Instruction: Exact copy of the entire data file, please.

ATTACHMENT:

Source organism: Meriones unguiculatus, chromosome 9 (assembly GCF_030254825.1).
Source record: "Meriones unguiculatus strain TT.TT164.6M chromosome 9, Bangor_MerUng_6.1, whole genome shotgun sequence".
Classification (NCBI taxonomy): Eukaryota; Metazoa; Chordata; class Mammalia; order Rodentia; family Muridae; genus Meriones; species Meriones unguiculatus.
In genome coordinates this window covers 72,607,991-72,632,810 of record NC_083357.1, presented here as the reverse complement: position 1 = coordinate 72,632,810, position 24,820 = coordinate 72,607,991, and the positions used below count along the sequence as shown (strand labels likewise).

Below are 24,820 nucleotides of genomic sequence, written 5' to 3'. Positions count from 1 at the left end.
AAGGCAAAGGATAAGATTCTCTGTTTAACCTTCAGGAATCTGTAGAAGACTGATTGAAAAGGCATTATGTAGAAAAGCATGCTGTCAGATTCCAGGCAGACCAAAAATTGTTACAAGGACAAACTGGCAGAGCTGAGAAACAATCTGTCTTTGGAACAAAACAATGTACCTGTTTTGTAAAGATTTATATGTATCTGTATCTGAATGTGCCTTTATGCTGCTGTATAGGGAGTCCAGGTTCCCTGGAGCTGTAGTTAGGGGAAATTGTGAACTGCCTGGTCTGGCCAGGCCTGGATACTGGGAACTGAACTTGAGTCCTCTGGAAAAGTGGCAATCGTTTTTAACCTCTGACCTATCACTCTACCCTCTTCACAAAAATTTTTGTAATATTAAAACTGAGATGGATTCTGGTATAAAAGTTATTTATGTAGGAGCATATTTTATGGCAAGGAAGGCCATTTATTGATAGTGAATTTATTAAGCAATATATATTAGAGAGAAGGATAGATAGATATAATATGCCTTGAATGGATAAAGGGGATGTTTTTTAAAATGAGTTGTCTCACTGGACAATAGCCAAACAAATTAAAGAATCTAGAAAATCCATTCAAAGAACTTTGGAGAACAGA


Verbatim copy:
Source organism: Meriones unguiculatus, chromosome 9 (assembly GCF_030254825.1).
Source record: "Meriones unguiculatus strain TT.TT164.6M chromosome 9, Bangor_MerUng_6.1, whole genome shotgun sequence".
Classification (NCBI taxonomy): Eukaryota; Metazoa; Chordata; class Mammalia; order Rodentia; family Muridae; genus Meriones; species Meriones unguiculatus.
In genome coordinates this window covers 72,607,991-72,632,810 of record NC_083357.1, presented here as the reverse complement: position 1 = coordinate 72,632,810, position 24,820 = coordinate 72,607,991, and the positions used below count along the sequence as shown (strand labels likewise).

Below are 24,820 nucleotides of genomic sequence, written 5' to 3'. Positions count from 1 at the left end.
AAGGCAAAGGATAAGATTCTCTGTTTAACCTTCAGGAATCTGTAGAAGACTGATTGAAAAGGCATTATGTAGAAAAGCATGCTGTCAGATTCCAGGCAGACCAAAAATTGTTACAAGGACAAACTGGCAGAGCTGAGAAACAATCTGTCTTTGGAACAAAACAATGTACCTGTTTTGTAAAGATTTATATGTATCTGTATCTGAATGTGCCTTTATGCTGCTGTATAGGGAGTCCAGGTTCCCTGGAGCTGTAGTTAGGGGAAATTGTGAACTGCCTGGTCTGGCCAGGCCTGGATACTGGGAACTGAACTTGAGTCCTCTGGAAAAGTGGCAATCGTTTTTAACCTCTGACCTATCACTCTACCCTCTTCACAAAAATTTTTGTAATATTAAAACTGAGATGGATTCTGGTATAAAAGTTATTTATGTAGGAGCATATTTTATGGCAAGGAAGGCCATTTATTGATAGTGAATTTATTAAGCAATATATATTAGAGAGAAGGATAGATAGATATAATATGCCTTGAATGGATAAAGGGGATGTTTTTTAAAATGAGTTGTCTCACTGGACAATAGCCAAACAAATTAAAGAATCTAGAAAATCCATTCAAAGAACTTTGGAGAACAGA